MISS World 1993 and four-term Jamaican MP Lisa Hanna has thrown her hat in the ring to be leader of Jamaica’s Opposition party, the People’s National Party (PNP), with a top academic in TT seeing her as a “smart and savvy” person.
Hanna is the Opposition spokesperson for Foreign Affairs and Foreign Trade and is a seasoned parliamentary debater who is seen by many, inside and outside of Jamaica, as having star power.
The Caribbean has already had women prime ministers/heads of government in Barbados leader Mia Mottley, and past leaders Jamaica’s Portia Simpson-Miller, TT’s Kamla Persad-Bissessar, Dominica’s Dame Eugenia Charles (now deceased) and Guyana’s Janet Jagan, who is also deceased.
With the PNP badly beaten 49-14 by the ruling Jamaica Labour Party (JLP) in the September 3 general election, PNP leader Dr Peter Phillips has stepped down, leaving open the post known formally as the PNP President. PNP election day is November 7. Hanna had her own woes, having initially been deemed to have won her South East St Ann’s seat by a mere 14 votes, which on recount rose to 32.
However, since then, an opinion poll commissioned by the Jamaica Observer has put Hanna well ahead of other contenders for the PNP leadership, being favoured by 20 per cent of respondents, twice the number who favoured her nearest rival Mark Golding.
Last Sunday, in an online post titled, “I’m ready,” Hanna, 45, announced her bid for the PNP presidency, hoping to “bring back the love” in a party split by internal conflict which many said had turned off voters.
Newsday sought the views of Dr Gabrielle Hosein, head of the Department of Gender Studies at the UWI, St Augustine campus.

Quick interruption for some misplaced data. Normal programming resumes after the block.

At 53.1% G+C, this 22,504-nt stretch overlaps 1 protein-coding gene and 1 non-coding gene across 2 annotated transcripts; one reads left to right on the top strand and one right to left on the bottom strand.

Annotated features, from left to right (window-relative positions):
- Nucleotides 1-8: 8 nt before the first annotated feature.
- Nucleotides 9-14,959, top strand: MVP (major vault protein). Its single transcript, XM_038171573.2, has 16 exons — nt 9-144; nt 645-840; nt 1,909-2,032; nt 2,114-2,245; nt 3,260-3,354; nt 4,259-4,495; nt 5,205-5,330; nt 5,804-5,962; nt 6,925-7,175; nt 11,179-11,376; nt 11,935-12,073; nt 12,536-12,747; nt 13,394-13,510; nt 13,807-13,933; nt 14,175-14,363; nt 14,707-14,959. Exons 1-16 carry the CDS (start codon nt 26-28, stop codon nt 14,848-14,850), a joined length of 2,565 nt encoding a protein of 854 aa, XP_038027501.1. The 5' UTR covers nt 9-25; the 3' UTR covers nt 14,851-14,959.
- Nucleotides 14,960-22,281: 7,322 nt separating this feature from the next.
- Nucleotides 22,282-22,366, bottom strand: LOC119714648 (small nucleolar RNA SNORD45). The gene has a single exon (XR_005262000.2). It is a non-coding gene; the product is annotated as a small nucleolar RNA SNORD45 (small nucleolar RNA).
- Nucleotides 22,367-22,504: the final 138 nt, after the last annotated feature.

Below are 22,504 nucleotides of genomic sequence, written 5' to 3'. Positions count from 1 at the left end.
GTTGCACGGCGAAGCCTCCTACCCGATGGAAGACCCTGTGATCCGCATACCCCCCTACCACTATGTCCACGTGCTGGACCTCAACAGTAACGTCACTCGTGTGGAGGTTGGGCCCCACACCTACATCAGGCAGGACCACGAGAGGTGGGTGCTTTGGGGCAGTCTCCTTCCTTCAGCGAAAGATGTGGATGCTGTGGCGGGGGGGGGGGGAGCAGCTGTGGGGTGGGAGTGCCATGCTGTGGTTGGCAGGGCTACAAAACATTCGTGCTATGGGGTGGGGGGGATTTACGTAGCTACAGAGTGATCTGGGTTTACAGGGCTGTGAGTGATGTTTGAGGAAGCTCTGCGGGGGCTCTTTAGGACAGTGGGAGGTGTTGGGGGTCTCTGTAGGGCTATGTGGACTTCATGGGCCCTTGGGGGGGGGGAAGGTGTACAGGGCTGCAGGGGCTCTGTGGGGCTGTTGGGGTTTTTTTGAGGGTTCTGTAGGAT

“Lisa Hanna’s bid for presidency of the PNP is a strong one, although there are complex considerations such as her margin of victory in her constituency in the last election, the extent to which delegates in the party will vote for her, and the chances of her competitors for the presidency,” Hosein said.
“There are, of course, issues of age, gender and race at play. She’s nationally popular, and has a savvy social media campaign meant to make her seem connected to ordinary Jamaican people.”
Hosein said Jamaica had recently increased the number of women in its Parliament, and that may provide some sense of momentum for Hanna.
“It is clear that she is already a key figure in Jamaican politics, and a recent poll suggested that she was leading as the candidate of choice over Mark Golding for party leadership.”
However, whether she could lead a party that can beat the JLP and Andrew Holness at the polls was another question, said Hosein. As the PNP’s overall votes were very low in the last election, the party would want a leader who can bring out higher numbers of loyal voters to the polls, she added.
“Her age, colour, race and attractiveness, like Holness's, are not incidental to their popularity. They are also both smart and charismatic. They will make for an interesting next election if Hanna can pull the PNP together into a convincing force,” Hosein said.